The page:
Current Issue
This Month's Print Issue

Follow Fast Company

We’ll come to you.

3 minute read

Does the "who" matter?

When I teach business classes, one of my favorite discussion sessions looks at whether the personal characteristics of the person make a difference when choosing a CEO. I use the example of Avon when they appointed Andrea Jung as CEO, the first woman to hold that position. The question I pose is this: was it important for Avon to appoint a woman as CEO? Were there personal characteristics about Jung that made her particularly appealing?


I argue that "yes, it does". In the case of Avon, this is a company that sells to women. Yes, they have had a line for men (I don’t know if that’s still the case), but their customers are women. More importantly for Avon, their sales force of 5 million worldwide are women (with some exceptions).


I argue that Jung was appointed for several reasons, including (1) she’s a woman, (2) she has a strong track record of accomplishment in growing a business (at Avon and Neiman-Marcus)


I would argue that "who" is important in top positions. As Avon CEO, Jung "is" the company. Blessed with beauty and style as well as brains (Princeton – get this – English Lit major) she made herself a visible presence in the company. The race among three women to be named CEO of Avon in 1999 was a lead business story in and of itself, which helped put Jung in the public eye. For the sales force, she also represents a woman of achievement, as many of the sales forces have goals of financial success from selling Avon products. While she comes from educated parents and had the advantage of growing up in an upper middle class community and graduating from Princeton, her first job was a management trainee at Bloomingdales. Today, she was recently named to the board of Apple, partially reflecting her success in doubling Avon’s sales as well as being a woman.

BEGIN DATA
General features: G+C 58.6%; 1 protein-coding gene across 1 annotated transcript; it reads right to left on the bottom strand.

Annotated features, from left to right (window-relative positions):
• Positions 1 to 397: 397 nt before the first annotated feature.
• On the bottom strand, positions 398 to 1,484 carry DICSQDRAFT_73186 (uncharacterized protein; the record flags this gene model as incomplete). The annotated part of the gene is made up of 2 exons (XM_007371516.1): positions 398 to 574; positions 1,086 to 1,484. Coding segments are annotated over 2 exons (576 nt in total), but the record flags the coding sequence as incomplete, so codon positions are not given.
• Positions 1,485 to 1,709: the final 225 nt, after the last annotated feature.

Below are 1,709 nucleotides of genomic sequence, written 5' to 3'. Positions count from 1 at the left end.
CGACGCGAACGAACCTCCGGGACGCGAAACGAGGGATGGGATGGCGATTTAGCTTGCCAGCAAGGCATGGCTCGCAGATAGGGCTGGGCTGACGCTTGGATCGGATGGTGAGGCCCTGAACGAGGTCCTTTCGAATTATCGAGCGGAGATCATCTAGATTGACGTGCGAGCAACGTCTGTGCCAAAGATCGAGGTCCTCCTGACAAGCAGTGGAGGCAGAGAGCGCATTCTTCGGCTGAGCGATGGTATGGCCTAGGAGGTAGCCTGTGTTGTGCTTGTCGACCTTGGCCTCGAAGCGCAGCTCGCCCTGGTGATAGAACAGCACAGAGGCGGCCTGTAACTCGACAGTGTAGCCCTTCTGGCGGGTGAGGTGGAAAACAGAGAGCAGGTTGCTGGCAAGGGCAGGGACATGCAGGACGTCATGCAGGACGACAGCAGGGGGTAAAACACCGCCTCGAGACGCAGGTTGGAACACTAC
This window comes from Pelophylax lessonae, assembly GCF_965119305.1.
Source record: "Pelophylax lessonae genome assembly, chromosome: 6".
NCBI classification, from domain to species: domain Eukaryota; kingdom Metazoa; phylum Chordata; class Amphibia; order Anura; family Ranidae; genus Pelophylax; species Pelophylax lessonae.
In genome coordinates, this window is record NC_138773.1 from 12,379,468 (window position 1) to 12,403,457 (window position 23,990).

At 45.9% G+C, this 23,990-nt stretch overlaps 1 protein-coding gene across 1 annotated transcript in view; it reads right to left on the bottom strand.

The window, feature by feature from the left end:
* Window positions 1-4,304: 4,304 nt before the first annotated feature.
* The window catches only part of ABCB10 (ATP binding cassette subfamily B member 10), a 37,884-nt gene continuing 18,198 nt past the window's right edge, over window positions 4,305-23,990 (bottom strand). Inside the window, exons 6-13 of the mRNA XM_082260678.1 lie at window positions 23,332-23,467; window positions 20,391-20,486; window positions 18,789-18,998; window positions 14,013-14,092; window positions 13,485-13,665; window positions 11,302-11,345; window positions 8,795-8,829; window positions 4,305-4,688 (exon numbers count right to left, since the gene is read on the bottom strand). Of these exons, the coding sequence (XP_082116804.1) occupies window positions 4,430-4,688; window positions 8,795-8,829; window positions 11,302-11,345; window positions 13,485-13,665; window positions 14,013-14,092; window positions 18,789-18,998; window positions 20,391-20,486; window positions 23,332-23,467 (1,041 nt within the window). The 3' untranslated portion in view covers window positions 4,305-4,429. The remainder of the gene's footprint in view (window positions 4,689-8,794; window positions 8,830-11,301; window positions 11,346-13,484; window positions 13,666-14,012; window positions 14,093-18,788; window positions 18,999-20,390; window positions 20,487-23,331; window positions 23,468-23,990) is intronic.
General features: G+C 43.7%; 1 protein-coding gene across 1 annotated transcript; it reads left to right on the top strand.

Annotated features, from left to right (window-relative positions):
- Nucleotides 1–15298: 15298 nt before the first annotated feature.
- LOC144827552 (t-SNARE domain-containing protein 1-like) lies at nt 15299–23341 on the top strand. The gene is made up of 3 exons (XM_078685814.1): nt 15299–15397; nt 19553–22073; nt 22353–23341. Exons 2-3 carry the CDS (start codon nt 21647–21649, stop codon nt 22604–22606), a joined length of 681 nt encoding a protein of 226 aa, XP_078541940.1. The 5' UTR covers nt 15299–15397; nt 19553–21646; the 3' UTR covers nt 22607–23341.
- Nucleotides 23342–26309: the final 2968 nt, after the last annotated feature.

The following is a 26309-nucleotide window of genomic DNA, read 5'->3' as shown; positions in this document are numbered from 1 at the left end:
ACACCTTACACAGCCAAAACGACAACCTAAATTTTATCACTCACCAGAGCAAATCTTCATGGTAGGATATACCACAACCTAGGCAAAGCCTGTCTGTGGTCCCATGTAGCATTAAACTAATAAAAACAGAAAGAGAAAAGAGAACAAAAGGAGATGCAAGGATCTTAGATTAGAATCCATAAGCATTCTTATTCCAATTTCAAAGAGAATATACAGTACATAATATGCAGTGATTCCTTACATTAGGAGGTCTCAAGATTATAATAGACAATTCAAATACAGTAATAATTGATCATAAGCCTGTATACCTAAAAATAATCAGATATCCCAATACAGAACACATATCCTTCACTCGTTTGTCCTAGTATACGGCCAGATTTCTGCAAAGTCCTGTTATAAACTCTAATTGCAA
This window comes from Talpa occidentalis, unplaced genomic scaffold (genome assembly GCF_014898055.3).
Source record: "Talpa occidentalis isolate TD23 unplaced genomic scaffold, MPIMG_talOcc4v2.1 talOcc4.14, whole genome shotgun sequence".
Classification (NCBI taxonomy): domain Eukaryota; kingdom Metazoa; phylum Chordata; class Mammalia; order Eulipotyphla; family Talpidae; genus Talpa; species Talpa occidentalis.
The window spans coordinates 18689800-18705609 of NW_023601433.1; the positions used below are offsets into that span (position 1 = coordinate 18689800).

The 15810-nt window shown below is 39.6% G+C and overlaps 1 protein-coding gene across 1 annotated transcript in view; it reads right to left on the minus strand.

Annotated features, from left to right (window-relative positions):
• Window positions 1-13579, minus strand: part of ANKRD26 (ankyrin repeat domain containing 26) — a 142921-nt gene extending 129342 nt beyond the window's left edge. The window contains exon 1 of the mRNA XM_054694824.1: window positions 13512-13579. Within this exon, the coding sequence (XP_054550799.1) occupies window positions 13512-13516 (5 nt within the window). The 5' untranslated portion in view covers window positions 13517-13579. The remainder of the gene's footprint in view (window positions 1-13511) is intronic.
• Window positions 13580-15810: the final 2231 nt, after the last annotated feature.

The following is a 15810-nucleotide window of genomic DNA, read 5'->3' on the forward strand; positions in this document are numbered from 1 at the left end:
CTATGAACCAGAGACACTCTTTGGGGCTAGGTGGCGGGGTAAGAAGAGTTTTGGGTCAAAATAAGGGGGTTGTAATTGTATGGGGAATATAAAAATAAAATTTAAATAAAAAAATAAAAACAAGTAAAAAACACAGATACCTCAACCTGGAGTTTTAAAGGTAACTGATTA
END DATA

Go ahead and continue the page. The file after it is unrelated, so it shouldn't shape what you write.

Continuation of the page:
The Economist ran a story this week about Barack Obama. Part of the appeal and their reasoning to support him was put this way:


Most of the hoopla about him has been about what he is, rather than what he would do. His identity is not as irrelevant as it sounds. Merely by becoming president, he would dispel many of the myths built up about America: it would be far harder for the spreaders of hate in the Islamic world to denounce the Great Satan if it were led by a black man whose middle name is Hussein; and far harder for autocrats around the world to claim that American democracy is a sham. America’s allies would rally to him: the global electoral college on our website shows a landslide in his favour. At home he would salve, if not close, the ugly racial wound left by America’s history and lessen the tendency of American blacks to blame all their problems on racism.


See the "Economist" article here.


The point here is not that the "who" makes Obama the better candidate for president. The point is that the "who" is part of what makes him a viable candidate, and is a legitimate consideration in making a choice.  For too long, the "who" was an excuse to exclude, to focus only on white, Christian males. Diversity is not about numbers. What diversity is about is understanding and reflecting the interesting and ever changing mix of race, ethnicity and culture that make up the customers we serve or could be serving. The people we want with us in our companies bring this with them in terms of not only the characteristics that they were born with, but how these characteristics are reflected in the kind of people they are, their judgment, outlook and experience.